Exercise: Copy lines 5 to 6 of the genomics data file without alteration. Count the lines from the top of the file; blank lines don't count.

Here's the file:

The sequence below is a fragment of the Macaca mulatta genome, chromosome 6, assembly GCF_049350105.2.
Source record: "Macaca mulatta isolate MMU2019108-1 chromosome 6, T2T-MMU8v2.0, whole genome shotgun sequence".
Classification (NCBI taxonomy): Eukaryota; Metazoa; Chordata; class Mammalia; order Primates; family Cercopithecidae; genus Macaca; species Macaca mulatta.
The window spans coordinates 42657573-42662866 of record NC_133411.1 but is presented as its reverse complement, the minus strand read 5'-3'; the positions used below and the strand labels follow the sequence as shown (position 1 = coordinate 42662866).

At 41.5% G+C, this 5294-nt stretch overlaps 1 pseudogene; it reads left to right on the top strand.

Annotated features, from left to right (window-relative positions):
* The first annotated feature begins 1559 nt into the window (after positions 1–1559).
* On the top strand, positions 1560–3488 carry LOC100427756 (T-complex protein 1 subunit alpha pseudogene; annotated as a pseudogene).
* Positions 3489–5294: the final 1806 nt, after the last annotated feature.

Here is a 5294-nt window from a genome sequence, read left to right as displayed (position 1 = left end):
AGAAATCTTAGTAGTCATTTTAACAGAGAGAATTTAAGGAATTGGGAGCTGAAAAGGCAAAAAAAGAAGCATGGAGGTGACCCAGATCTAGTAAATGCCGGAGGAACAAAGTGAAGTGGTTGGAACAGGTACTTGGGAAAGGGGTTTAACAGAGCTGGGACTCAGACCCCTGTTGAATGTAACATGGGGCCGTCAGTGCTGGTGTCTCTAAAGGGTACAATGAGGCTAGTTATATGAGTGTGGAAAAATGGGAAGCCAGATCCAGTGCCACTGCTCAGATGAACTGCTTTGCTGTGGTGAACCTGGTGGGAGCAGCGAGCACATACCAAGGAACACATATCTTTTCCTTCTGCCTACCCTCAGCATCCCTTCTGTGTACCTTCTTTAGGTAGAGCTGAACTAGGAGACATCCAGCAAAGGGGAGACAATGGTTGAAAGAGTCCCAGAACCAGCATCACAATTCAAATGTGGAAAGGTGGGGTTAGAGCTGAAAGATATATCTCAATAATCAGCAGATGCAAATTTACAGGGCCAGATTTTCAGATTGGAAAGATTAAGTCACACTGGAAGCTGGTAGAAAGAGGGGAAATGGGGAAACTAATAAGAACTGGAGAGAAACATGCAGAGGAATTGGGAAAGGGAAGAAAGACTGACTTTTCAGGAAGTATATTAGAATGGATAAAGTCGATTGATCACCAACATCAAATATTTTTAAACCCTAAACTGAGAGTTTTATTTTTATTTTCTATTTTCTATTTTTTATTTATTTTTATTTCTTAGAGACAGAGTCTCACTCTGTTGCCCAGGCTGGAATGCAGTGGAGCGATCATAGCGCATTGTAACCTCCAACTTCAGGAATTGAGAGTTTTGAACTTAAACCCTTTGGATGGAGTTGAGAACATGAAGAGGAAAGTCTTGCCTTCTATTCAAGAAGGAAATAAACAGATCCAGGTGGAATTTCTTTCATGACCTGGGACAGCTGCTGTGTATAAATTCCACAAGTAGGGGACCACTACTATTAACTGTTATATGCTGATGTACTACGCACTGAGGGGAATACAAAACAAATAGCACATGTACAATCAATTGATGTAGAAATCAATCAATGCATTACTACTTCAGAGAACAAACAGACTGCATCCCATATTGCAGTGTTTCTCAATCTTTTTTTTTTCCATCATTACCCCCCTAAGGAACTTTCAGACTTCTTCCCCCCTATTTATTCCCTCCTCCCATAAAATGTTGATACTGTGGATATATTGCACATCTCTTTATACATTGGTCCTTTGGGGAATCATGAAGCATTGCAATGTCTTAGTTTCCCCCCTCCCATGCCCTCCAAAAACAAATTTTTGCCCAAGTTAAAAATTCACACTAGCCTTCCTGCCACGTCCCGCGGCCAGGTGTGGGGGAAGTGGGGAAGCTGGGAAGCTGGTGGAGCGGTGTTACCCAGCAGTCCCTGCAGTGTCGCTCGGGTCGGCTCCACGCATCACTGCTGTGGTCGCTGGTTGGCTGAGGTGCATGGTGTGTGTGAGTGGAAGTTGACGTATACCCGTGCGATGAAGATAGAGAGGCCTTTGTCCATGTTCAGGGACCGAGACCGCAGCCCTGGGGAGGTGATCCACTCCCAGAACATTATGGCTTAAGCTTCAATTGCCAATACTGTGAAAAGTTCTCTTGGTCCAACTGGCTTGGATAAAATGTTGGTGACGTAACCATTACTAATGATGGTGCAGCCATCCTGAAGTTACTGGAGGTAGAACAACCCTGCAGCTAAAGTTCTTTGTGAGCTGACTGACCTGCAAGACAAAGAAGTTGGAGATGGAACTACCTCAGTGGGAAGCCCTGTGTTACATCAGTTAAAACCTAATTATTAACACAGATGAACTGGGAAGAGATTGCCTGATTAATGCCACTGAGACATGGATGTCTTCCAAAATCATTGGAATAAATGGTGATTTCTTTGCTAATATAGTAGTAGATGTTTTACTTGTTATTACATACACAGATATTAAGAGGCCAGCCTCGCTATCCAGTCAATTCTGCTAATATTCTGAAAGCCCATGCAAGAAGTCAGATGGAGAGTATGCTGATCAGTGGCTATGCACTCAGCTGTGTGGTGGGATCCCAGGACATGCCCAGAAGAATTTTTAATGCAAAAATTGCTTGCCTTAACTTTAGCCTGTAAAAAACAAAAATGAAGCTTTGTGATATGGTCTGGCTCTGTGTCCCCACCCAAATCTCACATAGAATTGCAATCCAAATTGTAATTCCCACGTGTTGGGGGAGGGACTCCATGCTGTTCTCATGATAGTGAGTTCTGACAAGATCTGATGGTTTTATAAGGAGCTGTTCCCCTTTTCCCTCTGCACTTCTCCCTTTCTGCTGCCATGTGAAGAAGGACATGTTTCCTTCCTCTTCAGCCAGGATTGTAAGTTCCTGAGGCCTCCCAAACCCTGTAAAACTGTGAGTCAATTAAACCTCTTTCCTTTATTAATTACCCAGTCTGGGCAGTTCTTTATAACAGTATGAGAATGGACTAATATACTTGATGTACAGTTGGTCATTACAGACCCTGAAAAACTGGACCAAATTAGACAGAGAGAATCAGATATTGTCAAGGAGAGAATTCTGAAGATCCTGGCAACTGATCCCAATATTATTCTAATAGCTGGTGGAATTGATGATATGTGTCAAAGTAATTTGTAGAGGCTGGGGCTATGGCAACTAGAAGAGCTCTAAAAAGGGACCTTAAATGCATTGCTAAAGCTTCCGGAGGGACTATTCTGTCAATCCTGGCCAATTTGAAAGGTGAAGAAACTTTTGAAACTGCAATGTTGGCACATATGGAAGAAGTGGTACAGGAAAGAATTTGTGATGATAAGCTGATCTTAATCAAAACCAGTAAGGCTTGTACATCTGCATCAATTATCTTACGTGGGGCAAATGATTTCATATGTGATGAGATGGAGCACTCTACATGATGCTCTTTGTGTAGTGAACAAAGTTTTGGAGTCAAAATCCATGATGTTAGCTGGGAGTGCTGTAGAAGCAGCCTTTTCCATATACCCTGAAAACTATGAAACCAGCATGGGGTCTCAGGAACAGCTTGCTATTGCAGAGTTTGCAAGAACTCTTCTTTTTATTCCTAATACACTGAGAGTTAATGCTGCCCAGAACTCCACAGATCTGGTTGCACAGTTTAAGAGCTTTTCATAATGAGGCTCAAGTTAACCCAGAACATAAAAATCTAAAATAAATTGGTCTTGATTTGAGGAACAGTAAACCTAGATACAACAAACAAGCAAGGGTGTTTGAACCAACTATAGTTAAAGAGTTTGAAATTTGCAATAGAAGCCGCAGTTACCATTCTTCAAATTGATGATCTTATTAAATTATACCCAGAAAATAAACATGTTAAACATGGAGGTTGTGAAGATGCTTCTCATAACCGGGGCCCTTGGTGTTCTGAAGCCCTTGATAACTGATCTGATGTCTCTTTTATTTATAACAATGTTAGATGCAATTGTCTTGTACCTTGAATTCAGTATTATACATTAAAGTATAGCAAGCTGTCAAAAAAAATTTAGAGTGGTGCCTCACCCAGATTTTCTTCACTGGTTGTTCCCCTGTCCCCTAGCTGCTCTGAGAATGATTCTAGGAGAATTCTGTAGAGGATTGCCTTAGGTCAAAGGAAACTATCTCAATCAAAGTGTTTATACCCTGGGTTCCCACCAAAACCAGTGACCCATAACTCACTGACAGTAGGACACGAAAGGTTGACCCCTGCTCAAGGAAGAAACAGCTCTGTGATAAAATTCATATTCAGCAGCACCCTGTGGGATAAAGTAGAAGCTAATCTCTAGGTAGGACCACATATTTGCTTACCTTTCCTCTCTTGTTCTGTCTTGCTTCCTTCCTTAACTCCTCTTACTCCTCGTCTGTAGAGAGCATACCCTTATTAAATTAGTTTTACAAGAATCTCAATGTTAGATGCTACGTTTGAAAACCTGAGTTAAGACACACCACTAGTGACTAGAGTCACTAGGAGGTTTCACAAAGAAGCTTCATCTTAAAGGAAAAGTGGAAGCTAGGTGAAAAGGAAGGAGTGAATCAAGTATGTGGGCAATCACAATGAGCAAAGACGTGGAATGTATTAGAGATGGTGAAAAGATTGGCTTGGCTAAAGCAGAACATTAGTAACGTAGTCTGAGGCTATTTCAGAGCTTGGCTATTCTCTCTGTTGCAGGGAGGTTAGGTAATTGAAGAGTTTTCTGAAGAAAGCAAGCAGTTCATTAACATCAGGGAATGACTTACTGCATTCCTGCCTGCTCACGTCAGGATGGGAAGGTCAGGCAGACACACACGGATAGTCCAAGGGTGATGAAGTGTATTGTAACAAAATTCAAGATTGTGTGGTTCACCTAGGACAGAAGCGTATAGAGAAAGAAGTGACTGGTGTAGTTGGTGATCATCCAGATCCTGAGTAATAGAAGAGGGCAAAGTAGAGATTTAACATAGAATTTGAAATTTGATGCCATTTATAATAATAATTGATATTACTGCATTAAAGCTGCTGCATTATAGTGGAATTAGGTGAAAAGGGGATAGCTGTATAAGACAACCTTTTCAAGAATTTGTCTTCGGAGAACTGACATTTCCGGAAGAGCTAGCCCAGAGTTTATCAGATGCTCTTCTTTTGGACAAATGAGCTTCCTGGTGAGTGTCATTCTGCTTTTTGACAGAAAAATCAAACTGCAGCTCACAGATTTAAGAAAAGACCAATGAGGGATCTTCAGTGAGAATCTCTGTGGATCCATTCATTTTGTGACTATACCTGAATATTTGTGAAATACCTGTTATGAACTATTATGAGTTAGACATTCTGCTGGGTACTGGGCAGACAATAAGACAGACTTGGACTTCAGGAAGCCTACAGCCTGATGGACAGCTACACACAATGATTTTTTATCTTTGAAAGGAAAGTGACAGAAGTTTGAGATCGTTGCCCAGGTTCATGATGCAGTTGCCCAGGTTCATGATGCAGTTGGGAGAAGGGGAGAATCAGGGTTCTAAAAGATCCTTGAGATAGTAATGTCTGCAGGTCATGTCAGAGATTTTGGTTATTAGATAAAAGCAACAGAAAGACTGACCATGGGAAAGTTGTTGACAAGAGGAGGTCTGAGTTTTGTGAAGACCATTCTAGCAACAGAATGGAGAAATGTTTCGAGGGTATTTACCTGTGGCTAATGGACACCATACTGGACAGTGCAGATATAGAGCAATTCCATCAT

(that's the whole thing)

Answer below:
At 41.5% G+C, this 5294-nt stretch overlaps 1 pseudogene; it reads left to right on the top strand.

Annotated features, from left to right (window-relative positions):